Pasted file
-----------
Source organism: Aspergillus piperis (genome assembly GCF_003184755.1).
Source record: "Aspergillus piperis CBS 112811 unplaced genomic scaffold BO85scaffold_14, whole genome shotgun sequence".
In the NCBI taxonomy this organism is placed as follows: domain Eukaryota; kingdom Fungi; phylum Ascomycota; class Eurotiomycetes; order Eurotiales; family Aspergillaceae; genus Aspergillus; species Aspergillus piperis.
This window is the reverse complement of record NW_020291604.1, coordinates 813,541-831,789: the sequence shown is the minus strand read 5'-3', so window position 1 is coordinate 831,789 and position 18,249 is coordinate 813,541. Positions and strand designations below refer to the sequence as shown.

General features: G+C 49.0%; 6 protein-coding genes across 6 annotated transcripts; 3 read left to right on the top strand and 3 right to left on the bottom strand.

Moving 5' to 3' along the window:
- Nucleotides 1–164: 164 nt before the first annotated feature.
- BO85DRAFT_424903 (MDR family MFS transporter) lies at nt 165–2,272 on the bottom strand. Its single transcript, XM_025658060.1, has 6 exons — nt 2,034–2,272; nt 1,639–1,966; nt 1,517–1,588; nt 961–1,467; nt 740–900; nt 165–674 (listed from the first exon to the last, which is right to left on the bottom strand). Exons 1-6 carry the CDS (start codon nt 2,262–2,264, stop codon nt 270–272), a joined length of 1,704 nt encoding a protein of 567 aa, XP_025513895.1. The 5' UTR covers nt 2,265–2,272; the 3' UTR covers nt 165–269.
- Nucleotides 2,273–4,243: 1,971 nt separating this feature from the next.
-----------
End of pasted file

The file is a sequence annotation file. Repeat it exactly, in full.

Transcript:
Source organism: Aspergillus piperis (genome assembly GCF_003184755.1).
Source record: "Aspergillus piperis CBS 112811 unplaced genomic scaffold BO85scaffold_14, whole genome shotgun sequence".
In the NCBI taxonomy this organism is placed as follows: domain Eukaryota; kingdom Fungi; phylum Ascomycota; class Eurotiomycetes; order Eurotiales; family Aspergillaceae; genus Aspergillus; species Aspergillus piperis.
This window is the reverse complement of record NW_020291604.1, coordinates 813,541-831,789: the sequence shown is the minus strand read 5'-3', so window position 1 is coordinate 831,789 and position 18,249 is coordinate 813,541. Positions and strand designations below refer to the sequence as shown.

General features: G+C 49.0%; 6 protein-coding genes across 6 annotated transcripts; 3 read left to right on the top strand and 3 right to left on the bottom strand.

Moving 5' to 3' along the window:
- Nucleotides 1–164: 164 nt before the first annotated feature.
- BO85DRAFT_424903 (MDR family MFS transporter) lies at nt 165–2,272 on the bottom strand. Its single transcript, XM_025658060.1, has 6 exons — nt 2,034–2,272; nt 1,639–1,966; nt 1,517–1,588; nt 961–1,467; nt 740–900; nt 165–674 (listed from the first exon to the last, which is right to left on the bottom strand). Exons 1-6 carry the CDS (start codon nt 2,262–2,264, stop codon nt 270–272), a joined length of 1,704 nt encoding a protein of 567 aa, XP_025513895.1. The 5' UTR covers nt 2,265–2,272; the 3' UTR covers nt 165–269.
- Nucleotides 2,273–4,243: 1,971 nt separating this feature from the next.